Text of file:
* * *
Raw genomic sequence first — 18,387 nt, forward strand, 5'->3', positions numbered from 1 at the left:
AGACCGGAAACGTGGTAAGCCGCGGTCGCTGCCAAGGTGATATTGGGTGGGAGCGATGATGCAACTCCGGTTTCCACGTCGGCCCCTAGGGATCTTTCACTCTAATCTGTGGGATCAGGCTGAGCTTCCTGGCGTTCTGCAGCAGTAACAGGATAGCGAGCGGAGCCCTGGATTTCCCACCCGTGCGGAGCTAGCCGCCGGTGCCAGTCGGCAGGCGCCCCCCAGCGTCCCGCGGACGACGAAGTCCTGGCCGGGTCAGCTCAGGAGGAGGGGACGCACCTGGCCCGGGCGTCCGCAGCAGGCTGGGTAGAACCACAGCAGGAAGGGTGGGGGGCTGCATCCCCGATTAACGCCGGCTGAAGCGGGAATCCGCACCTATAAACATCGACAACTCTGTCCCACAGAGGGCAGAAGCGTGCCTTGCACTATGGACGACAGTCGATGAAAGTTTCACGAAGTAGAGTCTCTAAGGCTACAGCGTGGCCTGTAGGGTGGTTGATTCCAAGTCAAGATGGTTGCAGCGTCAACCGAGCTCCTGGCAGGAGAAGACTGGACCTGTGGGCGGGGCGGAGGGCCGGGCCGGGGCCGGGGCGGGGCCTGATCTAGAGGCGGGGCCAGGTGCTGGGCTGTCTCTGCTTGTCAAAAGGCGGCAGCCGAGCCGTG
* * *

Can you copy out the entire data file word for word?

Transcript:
Raw genomic sequence first — 18,387 nt, forward strand, 5'->3', positions numbered from 1 at the left:
AGACCGGAAACGTGGTAAGCCGCGGTCGCTGCCAAGGTGATATTGGGTGGGAGCGATGATGCAACTCCGGTTTCCACGTCGGCCCCTAGGGATCTTTCACTCTAATCTGTGGGATCAGGCTGAGCTTCCTGGCGTTCTGCAGCAGTAACAGGATAGCGAGCGGAGCCCTGGATTTCCCACCCGTGCGGAGCTAGCCGCCGGTGCCAGTCGGCAGGCGCCCCCCAGCGTCCCGCGGACGACGAAGTCCTGGCCGGGTCAGCTCAGGAGGAGGGGACGCACCTGGCCCGGGCGTCCGCAGCAGGCTGGGTAGAACCACAGCAGGAAGGGTGGGGGGCTGCATCCCCGATTAACGCCGGCTGAAGCGGGAATCCGCACCTATAAACATCGACAACTCTGTCCCACAGAGGGCAGAAGCGTGCCTTGCACTATGGACGACAGTCGATGAAAGTTTCACGAAGTAGAGTCTCTAAGGCTACAGCGTGGCCTGTAGGGTGGTTGATTCCAAGTCAAGATGGTTGCAGCGTCAACCGAGCTCCTGGCAGGAGAAGACTGGACCTGTGGGCGGGGCGGAGGGCCGGGCCGGGGCCGGGGCGGGGCCTGATCTAGAGGCGGGGCCAGGTGCTGGGCTGTCTCTGCTTGTCAAAAGGCGGCAGCCGAGCCGTG